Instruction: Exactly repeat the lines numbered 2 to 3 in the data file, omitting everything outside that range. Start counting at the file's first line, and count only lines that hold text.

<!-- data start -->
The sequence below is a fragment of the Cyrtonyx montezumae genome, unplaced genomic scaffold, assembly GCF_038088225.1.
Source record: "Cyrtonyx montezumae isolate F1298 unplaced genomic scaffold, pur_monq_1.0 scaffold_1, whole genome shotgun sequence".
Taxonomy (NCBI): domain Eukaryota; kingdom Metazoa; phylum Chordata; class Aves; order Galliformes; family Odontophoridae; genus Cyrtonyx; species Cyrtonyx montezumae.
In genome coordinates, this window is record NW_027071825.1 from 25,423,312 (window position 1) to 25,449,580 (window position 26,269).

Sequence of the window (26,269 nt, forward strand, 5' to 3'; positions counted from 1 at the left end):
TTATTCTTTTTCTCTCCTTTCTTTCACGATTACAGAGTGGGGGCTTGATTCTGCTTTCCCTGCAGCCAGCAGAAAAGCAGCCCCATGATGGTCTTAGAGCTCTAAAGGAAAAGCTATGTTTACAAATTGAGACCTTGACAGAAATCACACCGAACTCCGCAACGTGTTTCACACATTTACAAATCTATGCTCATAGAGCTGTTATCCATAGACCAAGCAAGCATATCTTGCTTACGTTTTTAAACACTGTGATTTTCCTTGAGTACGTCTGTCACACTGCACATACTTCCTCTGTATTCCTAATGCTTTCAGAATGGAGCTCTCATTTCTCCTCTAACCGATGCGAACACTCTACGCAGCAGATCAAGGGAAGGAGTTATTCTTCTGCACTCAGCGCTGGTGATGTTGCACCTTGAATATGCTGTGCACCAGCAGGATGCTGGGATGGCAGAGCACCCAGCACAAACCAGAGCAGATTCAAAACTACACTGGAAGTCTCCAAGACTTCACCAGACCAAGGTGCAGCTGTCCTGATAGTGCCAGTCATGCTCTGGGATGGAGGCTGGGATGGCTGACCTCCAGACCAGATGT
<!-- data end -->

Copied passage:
Source record: "Cyrtonyx montezumae isolate F1298 unplaced genomic scaffold, pur_monq_1.0 scaffold_1, whole genome shotgun sequence".
Taxonomy (NCBI): domain Eukaryota; kingdom Metazoa; phylum Chordata; class Aves; order Galliformes; family Odontophoridae; genus Cyrtonyx; species Cyrtonyx montezumae.